Gerard I. Nierenberg, The Art of Negotiating, Psychological Strategies for Gaining Advantageous Bargains, Hawthorn Books, 1968, Library of Congress 68-307-20.  Chapter V gives a good treatment of hidden assumptions. Chapter VI sets Abraham Maslow´s hierarchy of needs (from his classic Motivation and Personality, 1954) in a negotiating context. Chapter IX presents some interesting negotiating techniques. The author, an attorney, founded The Negotiating Institute in 1966, a training company discussed at Trainers above. The book has been revised as The New Art of Negotiating, How to Close Any Deal, 2009 (paperback, $11).


Howard Raiffa, The Art and Science of Negotiation, Harvard U. Press, 1982. This book stems from a course on competitive decision making at Harvard Business School. It is not overly quantitative, although it does touch on statistics (game theory, decision trees). Three noteworthy negotiations which are treated are: 1) Panama Canal in 1974, 2) Carter, Anwar-el Sadat, and Menachem at Camp David (for which the latter two shared the Nobel Peace Prize in 1978) and 3) the 160 nation Law of the Sea Treaty.   


Leo Reilly, How to Outnegotiate Anyone, Even a Car Dealer! Adams Media, 1994. Reilly is a California attorney and negotiating trainer, who has written a good short (130 pages) treatment, an interesting part of which is an excellent guide on how to buy a new car in the U.S.


Bernard A. Ramundo, Effective Negotiation: a Guide to Dialogue Management and Control, Quorum Books, 1992. There are good, brief comments about the role of "Mr. Inside" and "Mr. Outside", about concessions, bootstrapping issues, and packaging the deal.


Jeswald W. Salacuse, The Global Negotiator, Making, Managing, and Mending Deals Around the World in the Twenty-First Century, Macmillan, 2003. The author is a Professor of Law at the Fletcher School of Law and Diplomacy, Tufts University, and a member of the Steering Committee of the Harvard Program on Negotiations.  He has lived abroad and has extensive international experience. A strength of the book is the attention it pays to managing the deal after it has been made.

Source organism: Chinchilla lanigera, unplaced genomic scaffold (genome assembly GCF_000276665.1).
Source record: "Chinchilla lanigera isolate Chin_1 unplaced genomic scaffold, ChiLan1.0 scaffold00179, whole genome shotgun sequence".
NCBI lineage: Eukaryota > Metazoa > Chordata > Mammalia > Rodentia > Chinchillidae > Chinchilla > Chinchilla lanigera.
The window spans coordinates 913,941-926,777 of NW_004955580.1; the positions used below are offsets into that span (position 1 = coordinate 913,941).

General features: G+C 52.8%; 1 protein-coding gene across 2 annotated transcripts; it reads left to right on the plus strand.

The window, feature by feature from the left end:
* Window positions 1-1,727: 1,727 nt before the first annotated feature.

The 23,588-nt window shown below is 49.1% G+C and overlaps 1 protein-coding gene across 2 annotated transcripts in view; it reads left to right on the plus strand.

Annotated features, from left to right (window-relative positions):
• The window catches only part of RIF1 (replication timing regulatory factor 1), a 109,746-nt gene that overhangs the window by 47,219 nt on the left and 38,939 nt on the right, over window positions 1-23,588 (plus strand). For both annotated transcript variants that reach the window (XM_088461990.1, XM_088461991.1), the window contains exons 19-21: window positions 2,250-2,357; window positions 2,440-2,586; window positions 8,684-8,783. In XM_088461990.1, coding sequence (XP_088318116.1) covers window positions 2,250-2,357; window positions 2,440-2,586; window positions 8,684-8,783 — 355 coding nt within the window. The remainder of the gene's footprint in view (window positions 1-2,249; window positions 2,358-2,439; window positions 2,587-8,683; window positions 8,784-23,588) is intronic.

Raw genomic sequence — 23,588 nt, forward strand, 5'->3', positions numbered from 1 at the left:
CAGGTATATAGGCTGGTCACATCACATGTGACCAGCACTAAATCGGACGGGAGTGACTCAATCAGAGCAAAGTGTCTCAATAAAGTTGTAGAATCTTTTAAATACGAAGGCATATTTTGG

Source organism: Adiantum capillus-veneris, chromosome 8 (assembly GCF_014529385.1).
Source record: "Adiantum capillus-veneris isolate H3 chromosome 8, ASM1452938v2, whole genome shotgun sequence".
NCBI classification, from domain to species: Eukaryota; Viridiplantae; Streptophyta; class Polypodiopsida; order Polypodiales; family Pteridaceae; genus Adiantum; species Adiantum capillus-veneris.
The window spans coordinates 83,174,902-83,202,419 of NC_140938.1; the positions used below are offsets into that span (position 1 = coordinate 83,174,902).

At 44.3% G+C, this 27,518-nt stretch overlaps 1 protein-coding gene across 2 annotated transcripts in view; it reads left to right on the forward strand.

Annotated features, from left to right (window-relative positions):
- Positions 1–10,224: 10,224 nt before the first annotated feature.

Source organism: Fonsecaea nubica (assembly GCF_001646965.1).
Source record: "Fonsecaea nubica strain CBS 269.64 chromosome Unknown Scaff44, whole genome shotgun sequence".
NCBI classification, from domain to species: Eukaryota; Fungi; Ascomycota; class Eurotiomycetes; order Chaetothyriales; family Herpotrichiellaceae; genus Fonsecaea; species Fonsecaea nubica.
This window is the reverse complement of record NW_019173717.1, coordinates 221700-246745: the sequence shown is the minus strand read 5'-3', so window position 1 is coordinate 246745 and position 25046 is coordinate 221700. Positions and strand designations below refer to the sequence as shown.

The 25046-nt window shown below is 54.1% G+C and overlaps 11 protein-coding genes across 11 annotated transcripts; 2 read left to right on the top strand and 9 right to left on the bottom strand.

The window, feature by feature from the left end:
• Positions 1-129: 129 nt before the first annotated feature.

Richard D. Shell, Bargaining for Advantage: Negotiation Strategies for Reasonable People, Viking Penguin, 1999. The author directs the negotiation program at Wharton.  Among his publications is the well-known article with the provocative title "When Is It Legal to Lie in Negotiations?" in the Sloan Management Review. In this book he elaborates on his approach of Information-Based Bargaining, based on Six Foundations: 1) personal bargaining style, 2) goals and expectations, 3) authoritative standards and norms, 4) relationships, 5) the other party’s interests and 6) leverage.


Unannotated Bibliography


Although the resources below have not been read or viewed, their inclusion here is not random. They have been recommended by acquaintances or referred to favorably in other publications. Those marked with an asterisk (*) have been ordered and will be annotated over time.


25 Role Plays for Negotiation Skills by Ira Asherman and Sandy Asherman.  Amherst, Mass., Human Resource Development Press, 1995.


American Bar Association Satellite Seminar on Negotiation — Can You Trust Your Instincts? Chicago, Illinois, American Bar Association, 1985.


* Bargaining with the Devil, When to Negotiate, When to Fight by Robert Mnookin, 2010 ( $18)


Curriculum for Negotiation and Conflict Management:  Instructor’s Manual by Elaine M. Landry, Deborah M. Kolb, and Jeffrey Z. Rubin.  Cambridge, Mass., Program on Negotiation (PON) at Harvard Law School, 1991.


* Gain the Edge: Negotiating to Get What You Want by Martin Latz, 2004 ( $11)


Getting Past No, Negotiating with Difficult People, by William Ury 1991 (superceded by his book The Power of No, 2007, cf. below.)


Getting Ready to Negotiate:  The Getting to Yes Workbook by Roger Fisher and Danny Ertel, New York, Penguin Books, 1995.


How People Negotiate: Resolving Disputes in Different Cultures by Guy Olivier Fauer, 2003 (paperback, $70)


I Win, You Win:  The Essential Guide to Principled Negotiation by Carl Lyons.  London:  A & C Black, 2007.


The Little Book of Strategic Negotiation: Negotiating During Turbulent Times by Jayne Seminare Docherty, Intercourse, Pa., Good Books, 2005.


Negotiate to Close, How to Make More Successful Deals by Gary Karrass, 1987. This book is one of the few on negotiating written with salesmen specifically in mind.



Negotiating with Giants: Get What You Want against the Odds by Peter D. Johnston, Victoria, BC, Negotiation Press, 2008.


The Negotiation Handbook by Patrick J. Cleary, Armonk, N.Y., M.E. Sharpe, 2001.


The Negotiation Sourcebook edited by Ira Asherman and Sandy Asherman, Amherst, Mass., Human Resource Development Press, 2001.


Negotiation Theory and Practice edited by J. William Breslin and Jeffrey Z. Rubin.  Cambridge, Mass., Program on Negotiation (PON) at Harvard Law School, 1993.